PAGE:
By Jacob Katel
By Laurie Charles
By Nate "Igor" Smith
By Abel Folgar
By Kat Bein
By Jacob Katel
On one side of the room stand the drums of Africa. The fotomfrons from Ghana measure nearly five feet tall, parallel lines etched into their wooden bodies leading upward to long pegs that jut out like the petals of a flower. The pegs hold taut the strings that stretch the skin just so, to make the tones sound sweetly when the drummer's hands graze the skin. Beside the fotomfrons, the atumpans are short and squat, a narrow wooden base holding up the fat round belly that must give them a deep, resounding boom.
From Ghana, too, comes a trio of drums. There is the painted wooden sogo that starts off a conversation and then is answered by the kaganu, their dialogue cut through by the constant chatter of the kidi. Next to the Ghanaian drums, just as their kingdoms were once neighbors in West Africa, stand a family of jimbés from Guinea and Mali. Like their neighbors, these drums are tall cylinders, but instead of wooden pegs, cut-metal plates strain upward to give the jimbés their tone. Nearby is the ngoma from Uganda, the nebero from Ethiopia, the turu from Nigeria. Set back in a corner, the bambala from Western Congo looks out across the room through round, slit-eyed faces carved into a dark, hollow log.
On the opposite wall, the American descendants of these drums resemble their African ancestors but wear different colors, variant carvings, and changed shapes. In a family of three, the rada drums of Haiti echo still-remembered conversations from Ghana and Dahomey. On the garifuna from Belize, thick ropes tied around the pegs stretch the full length of the drum, as though the short strings used in West Africa had to grow to hold in place a skin made more rebellious by crossing the Atlantic. Short, smooth boxes called cajas made do in Cuba when drums were outlawed or could not be found.
Fernando Ortiz, a Cuban ethnographer who lived from 1881 through 1969, was among the first scholars to study African culture in the Americas. He invented the term Afro-Cuban as a way to recognize the vital presence of African culture on the island. In his most famous book, Cuban Counterpoint (1940), he wrote about a process he called “transculturation,” describing what happens when two very different cultures come together to create a third that is entirely new. His ethnographic masterpiece, the five-volume Instruments of Afro-Cuban Music, recounts in minute detail the history, function, and sound of the wide variety of instruments that survived the middle passage to the Caribbean.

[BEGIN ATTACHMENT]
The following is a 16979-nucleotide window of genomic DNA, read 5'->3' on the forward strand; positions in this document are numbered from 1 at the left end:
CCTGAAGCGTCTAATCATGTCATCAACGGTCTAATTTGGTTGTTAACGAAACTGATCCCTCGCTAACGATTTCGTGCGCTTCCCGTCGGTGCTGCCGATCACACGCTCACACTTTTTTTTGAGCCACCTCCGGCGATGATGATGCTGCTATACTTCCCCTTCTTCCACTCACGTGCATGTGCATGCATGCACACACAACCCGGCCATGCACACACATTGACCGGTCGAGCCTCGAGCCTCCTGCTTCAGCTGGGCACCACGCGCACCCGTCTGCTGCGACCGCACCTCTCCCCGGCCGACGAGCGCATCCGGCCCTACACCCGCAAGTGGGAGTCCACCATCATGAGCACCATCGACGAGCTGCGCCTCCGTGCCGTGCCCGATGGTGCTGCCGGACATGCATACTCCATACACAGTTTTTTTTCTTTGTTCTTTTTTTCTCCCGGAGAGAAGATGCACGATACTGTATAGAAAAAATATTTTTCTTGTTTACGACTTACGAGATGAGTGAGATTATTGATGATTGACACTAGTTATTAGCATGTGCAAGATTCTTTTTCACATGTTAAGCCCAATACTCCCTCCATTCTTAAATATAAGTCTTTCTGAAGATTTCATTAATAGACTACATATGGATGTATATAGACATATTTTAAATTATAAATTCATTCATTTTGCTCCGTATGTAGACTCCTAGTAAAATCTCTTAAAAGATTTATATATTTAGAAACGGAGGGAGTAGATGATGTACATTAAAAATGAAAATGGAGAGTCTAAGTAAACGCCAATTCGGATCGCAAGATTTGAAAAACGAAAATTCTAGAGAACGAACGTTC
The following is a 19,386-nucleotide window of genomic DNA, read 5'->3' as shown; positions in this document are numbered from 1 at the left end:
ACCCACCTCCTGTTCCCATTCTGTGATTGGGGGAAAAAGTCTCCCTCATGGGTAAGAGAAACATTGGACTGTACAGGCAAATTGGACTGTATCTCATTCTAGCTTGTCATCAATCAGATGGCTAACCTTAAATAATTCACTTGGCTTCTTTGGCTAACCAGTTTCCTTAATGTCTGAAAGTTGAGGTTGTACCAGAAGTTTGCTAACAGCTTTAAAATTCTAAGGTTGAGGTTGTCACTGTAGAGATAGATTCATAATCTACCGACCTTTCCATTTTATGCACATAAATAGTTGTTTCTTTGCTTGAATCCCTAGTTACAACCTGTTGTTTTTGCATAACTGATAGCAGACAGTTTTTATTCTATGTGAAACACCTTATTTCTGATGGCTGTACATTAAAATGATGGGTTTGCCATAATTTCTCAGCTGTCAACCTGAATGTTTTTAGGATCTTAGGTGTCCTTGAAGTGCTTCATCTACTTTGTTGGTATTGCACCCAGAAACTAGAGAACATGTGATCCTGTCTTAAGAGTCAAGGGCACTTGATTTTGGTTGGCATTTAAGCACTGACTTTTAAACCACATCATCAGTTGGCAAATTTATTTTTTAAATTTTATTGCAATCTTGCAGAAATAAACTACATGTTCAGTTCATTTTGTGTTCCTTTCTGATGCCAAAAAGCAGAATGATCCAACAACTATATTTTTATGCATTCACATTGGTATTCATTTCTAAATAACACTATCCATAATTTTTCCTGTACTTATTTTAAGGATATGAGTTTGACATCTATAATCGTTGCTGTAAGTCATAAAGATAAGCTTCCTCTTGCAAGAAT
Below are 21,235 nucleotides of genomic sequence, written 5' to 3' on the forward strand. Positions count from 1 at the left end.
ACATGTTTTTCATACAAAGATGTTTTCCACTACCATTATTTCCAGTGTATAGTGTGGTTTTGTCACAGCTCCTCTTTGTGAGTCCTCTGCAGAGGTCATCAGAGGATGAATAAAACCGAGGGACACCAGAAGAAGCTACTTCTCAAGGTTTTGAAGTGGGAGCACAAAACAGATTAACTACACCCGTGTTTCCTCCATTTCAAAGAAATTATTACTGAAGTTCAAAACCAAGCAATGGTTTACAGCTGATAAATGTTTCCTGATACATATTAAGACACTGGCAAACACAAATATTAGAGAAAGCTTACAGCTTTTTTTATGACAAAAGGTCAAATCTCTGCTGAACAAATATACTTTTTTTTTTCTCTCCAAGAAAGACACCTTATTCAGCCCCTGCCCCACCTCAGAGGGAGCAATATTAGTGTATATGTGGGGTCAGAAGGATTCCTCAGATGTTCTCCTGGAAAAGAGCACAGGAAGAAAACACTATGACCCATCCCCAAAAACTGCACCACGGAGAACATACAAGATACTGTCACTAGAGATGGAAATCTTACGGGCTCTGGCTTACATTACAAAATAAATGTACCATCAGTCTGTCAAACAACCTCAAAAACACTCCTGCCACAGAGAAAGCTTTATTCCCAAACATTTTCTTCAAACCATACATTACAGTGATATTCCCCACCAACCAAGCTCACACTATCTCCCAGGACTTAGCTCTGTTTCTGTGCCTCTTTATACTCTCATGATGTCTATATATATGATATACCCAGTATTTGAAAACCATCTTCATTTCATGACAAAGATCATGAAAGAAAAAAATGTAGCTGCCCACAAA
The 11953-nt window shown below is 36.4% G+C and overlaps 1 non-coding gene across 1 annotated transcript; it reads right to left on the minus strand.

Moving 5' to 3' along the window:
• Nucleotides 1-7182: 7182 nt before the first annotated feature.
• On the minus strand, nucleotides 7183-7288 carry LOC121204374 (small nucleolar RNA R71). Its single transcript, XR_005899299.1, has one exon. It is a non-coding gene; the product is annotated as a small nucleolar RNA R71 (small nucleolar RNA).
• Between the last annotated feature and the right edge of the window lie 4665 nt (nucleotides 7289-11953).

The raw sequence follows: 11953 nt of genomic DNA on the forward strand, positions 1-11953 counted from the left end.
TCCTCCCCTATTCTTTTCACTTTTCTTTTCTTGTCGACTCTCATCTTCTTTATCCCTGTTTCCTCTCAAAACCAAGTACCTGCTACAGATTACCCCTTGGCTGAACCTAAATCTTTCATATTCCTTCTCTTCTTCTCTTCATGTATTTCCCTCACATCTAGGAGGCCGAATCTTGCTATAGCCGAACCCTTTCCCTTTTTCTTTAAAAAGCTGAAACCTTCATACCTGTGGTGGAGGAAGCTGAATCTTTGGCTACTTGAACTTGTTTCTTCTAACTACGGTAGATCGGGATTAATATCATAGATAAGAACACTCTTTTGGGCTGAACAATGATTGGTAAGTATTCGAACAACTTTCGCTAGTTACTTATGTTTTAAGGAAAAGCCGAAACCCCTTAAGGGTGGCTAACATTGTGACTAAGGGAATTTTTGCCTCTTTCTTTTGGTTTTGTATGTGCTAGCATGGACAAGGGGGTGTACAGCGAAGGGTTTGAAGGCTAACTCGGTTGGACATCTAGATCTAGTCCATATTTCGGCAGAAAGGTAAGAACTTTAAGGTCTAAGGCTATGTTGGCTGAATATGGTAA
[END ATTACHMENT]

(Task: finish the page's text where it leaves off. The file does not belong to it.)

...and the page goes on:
A large portrait of Ortiz hanging near the entrance to the exhibition shows a portly white-haired man with thick spectacles seated in his study, nearly buried beneath a mountain of books, files, and bundles of papers. The heads of two batás peek out from among the papers. Ortiz would invite master drummers such as Trinidad Torregrosa, Raul Diaz, and Julio Collazo to play at his house, so that he could transcribe the words of the drums in European musical notation. The drummers wrote with their hands on the skins. The scholar wrote with pen and paper, recording the rituals and beliefs of Afro-Cubans in a series of works published between 1906 and his death more than 60 years later.
Just inside the door to the exhibition lay three batá drums built by Trinidad Torregrosa not for Ortiz but for Joseph H. Howard (1912-1994), an oral surgeon, amateur percussionist, and avid collector born in Venezuela to parents of African-American, South American, and East Indian origin. Howard referred to Ortiz's Instruments of Afro-Cuban Music to plot his collection. A portrait on the wall opposite Ortiz shows Howard, a hepcat in a knit turtleneck sweater, standing in front of the set of Torregrosa's batás with one hand cupped against the skin of the conga in front of him and the other raised, about to strike. His head is turned slightly to one side, his eyes closed as he surrenders to the rhythm. Drums -- the same drums on display at the museum -- surround him, lined up on shelves, hanging from pegs on the wall, and scattered about the floor.
Over the course of his long life, Howard collected more than 300 instruments from around the world, publishing his research in 1967 in the book Drums in the Americas. Howard had his own phrase for what Ortiz termed “transculturation,” calling the coming together of cultures both in his own family and in the family of drums the “fruit of the cross.”